Is the human body a piece of property? We certainly object to the sale of whole human beings, but what about cases where a person merely wants to sell a part of her body? If I am free to donate my organs, why am I not free to to sell them as well? For Professor Anne Phillips, the problem lies in treating the body as property, analogous to any other commodity.
In this episode of Public Ethics Radio, we explore issues of ownership and the body. These questions do not end with organ sales. What limits, for instance, should we put on the sale of bodily services like surrogacy? Should trade in these services be limited, in order to prevent the poor from being exploited by the rich? Should organ markets be legalized and regulated? We discuss these questions with Anne Phillips, Professor of Political Gender and Gender Theory at the London School of Economics.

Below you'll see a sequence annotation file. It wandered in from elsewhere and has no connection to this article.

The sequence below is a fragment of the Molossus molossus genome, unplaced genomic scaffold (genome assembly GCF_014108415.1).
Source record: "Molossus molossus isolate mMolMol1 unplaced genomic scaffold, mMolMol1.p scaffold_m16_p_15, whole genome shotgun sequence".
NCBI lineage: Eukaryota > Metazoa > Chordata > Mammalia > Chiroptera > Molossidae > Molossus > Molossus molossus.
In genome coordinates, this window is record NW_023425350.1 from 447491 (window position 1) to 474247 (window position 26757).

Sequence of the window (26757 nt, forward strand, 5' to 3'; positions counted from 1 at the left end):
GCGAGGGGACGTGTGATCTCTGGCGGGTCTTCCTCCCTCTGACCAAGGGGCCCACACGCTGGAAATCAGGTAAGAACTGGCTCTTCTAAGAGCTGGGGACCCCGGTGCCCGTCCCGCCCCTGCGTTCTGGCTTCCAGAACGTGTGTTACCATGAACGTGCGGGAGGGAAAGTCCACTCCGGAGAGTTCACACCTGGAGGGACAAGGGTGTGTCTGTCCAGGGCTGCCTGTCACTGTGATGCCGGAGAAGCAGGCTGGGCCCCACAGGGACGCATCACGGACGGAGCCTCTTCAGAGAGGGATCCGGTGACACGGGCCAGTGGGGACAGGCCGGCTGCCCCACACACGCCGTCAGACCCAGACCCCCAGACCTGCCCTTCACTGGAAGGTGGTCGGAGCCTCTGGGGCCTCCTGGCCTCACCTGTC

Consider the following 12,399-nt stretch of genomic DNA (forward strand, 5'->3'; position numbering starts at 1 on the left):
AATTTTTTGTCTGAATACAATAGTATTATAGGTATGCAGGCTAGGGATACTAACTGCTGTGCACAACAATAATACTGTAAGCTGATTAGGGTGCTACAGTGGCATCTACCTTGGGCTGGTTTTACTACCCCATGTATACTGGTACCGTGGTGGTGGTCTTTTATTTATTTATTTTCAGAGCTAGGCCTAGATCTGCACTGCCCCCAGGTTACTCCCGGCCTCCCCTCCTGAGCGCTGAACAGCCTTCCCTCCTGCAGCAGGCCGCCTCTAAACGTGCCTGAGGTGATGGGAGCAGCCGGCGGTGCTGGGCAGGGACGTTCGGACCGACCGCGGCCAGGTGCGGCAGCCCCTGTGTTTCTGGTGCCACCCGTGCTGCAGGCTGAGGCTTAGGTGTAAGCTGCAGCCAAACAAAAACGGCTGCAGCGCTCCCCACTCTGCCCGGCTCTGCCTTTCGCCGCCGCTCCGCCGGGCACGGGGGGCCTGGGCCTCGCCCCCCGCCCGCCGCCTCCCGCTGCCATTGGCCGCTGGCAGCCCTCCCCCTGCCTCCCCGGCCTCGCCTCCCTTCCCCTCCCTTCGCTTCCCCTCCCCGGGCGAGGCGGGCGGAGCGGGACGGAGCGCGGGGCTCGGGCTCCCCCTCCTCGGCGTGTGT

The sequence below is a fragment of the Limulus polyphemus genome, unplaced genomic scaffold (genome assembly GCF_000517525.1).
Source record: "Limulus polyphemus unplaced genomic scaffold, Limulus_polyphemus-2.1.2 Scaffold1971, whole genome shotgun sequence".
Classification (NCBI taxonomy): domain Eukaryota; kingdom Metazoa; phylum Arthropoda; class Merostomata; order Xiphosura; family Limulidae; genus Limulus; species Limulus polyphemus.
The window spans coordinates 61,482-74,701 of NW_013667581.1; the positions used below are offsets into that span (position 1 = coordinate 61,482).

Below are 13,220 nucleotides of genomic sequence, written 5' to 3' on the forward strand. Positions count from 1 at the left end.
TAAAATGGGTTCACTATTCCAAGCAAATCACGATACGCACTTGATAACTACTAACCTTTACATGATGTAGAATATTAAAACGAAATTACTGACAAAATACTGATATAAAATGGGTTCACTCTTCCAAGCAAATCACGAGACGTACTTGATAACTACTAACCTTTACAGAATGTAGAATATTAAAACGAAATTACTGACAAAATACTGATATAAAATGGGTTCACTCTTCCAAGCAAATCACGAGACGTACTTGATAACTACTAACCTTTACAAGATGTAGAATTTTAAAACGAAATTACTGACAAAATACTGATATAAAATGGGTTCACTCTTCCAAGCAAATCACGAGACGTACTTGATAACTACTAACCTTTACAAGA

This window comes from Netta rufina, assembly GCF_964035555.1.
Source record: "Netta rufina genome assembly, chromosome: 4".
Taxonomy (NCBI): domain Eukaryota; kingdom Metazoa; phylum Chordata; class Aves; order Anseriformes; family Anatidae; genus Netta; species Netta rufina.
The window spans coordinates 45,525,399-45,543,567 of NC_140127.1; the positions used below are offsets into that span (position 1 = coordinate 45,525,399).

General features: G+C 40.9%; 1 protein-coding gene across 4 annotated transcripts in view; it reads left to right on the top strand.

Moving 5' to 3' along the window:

Details on surrogacy, mentioned in the introduction, are from Amelia Gettleman “India Nurses Business of Surrogate Motherhood,” New York Times, March 10, 2010; Abigail Howorth, “Surrogate Mothers: Wombs for Rent,” Marie Claire, August 2007; and Helmata Aithani, “Indian Surrogate Mothers in Demand for Pregnancy Outsourcing,” Xinhua, April 8, 2010.
John Harris and Charles Erin, both of the University of Manchester, described their propose to regulate organ sales within the European Union in “An Ethical Market in Human Organs,” British Medical Journal 29, no. 3 (2003), pp. 137–8.
Phillips refers to an argument about self-ownership and pregnancy. The argument is laid out by Margaret Davies, of Flinders University, and Ngaire Naffine, of the University of Adelaide, in their book, Are Persons Property? Legal Debates about Property and Personality (Ashgate, 2001).